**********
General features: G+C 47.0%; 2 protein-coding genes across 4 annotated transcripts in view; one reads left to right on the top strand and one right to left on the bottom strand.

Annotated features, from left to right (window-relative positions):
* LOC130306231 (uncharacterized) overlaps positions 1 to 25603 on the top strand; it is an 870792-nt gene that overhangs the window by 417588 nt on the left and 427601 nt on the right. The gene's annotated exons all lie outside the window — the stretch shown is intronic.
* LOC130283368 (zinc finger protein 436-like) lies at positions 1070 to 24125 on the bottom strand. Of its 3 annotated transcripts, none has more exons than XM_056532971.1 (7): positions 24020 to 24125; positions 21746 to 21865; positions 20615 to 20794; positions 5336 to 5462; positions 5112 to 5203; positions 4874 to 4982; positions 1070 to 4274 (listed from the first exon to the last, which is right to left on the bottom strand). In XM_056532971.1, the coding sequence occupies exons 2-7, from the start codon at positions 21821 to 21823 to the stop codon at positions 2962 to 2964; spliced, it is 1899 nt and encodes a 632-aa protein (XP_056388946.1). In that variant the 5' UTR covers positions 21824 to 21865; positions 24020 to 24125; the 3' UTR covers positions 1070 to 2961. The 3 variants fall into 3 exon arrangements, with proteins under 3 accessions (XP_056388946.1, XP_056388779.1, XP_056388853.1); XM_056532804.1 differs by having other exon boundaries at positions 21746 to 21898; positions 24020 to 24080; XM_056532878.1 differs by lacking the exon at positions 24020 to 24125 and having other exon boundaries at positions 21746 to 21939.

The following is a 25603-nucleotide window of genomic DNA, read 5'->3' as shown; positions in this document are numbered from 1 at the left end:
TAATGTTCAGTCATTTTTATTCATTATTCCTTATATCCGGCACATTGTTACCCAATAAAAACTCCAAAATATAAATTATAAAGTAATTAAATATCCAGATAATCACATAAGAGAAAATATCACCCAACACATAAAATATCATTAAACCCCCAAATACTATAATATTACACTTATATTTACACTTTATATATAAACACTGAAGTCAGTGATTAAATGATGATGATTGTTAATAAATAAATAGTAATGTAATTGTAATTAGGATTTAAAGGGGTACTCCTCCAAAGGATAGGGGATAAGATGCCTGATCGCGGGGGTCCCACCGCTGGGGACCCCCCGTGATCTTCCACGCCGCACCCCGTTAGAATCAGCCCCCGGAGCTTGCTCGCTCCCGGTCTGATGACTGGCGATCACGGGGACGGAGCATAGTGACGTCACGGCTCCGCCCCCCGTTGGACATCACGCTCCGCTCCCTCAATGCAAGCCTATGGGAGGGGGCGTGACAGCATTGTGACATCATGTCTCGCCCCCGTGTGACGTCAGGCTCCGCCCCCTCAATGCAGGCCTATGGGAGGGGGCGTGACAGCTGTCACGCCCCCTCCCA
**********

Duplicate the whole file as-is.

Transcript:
General features: G+C 47.0%; 2 protein-coding genes across 4 annotated transcripts in view; one reads left to right on the top strand and one right to left on the bottom strand.

Annotated features, from left to right (window-relative positions):
* LOC130306231 (uncharacterized) overlaps positions 1 to 25603 on the top strand; it is an 870792-nt gene that overhangs the window by 417588 nt on the left and 427601 nt on the right. The gene's annotated exons all lie outside the window — the stretch shown is intronic.
* LOC130283368 (zinc finger protein 436-like) lies at positions 1070 to 24125 on the bottom strand. Of its 3 annotated transcripts, none has more exons than XM_056532971.1 (7): positions 24020 to 24125; positions 21746 to 21865; positions 20615 to 20794; positions 5336 to 5462; positions 5112 to 5203; positions 4874 to 4982; positions 1070 to 4274 (listed from the first exon to the last, which is right to left on the bottom strand). In XM_056532971.1, the coding sequence occupies exons 2-7, from the start codon at positions 21821 to 21823 to the stop codon at positions 2962 to 2964; spliced, it is 1899 nt and encodes a 632-aa protein (XP_056388946.1). In that variant the 5' UTR covers positions 21824 to 21865; positions 24020 to 24125; the 3' UTR covers positions 1070 to 2961. The 3 variants fall into 3 exon arrangements, with proteins under 3 accessions (XP_056388946.1, XP_056388779.1, XP_056388853.1); XM_056532804.1 differs by having other exon boundaries at positions 21746 to 21898; positions 24020 to 24080; XM_056532878.1 differs by lacking the exon at positions 24020 to 24125 and having other exon boundaries at positions 21746 to 21939.

The following is a 25603-nucleotide window of genomic DNA, read 5'->3' as shown; positions in this document are numbered from 1 at the left end:
TAATGTTCAGTCATTTTTATTCATTATTCCTTATATCCGGCACATTGTTACCCAATAAAAACTCCAAAATATAAATTATAAAGTAATTAAATATCCAGATAATCACATAAGAGAAAATATCACCCAACACATAAAATATCATTAAACCCCCAAATACTATAATATTACACTTATATTTACACTTTATATATAAACACTGAAGTCAGTGATTAAATGATGATGATTGTTAATAAATAAATAGTAATGTAATTGTAATTAGGATTTAAAGGGGTACTCCTCCAAAGGATAGGGGATAAGATGCCTGATCGCGGGGGTCCCACCGCTGGGGACCCCCCGTGATCTTCCACGCCGCACCCCGTTAGAATCAGCCCCCGGAGCTTGCTCGCTCCCGGTCTGATGACTGGCGATCACGGGGACGGAGCATAGTGACGTCACGGCTCCGCCCCCCGTTGGACATCACGCTCCGCTCCCTCAATGCAAGCCTATGGGAGGGGGCGTGACAGCATTGTGACATCATGTCTCGCCCCCGTGTGACGTCAGGCTCCGCCCCCTCAATGCAGGCCTATGGGAGGGGGCGTGACAGCTGTCACGCCCCCTCCCA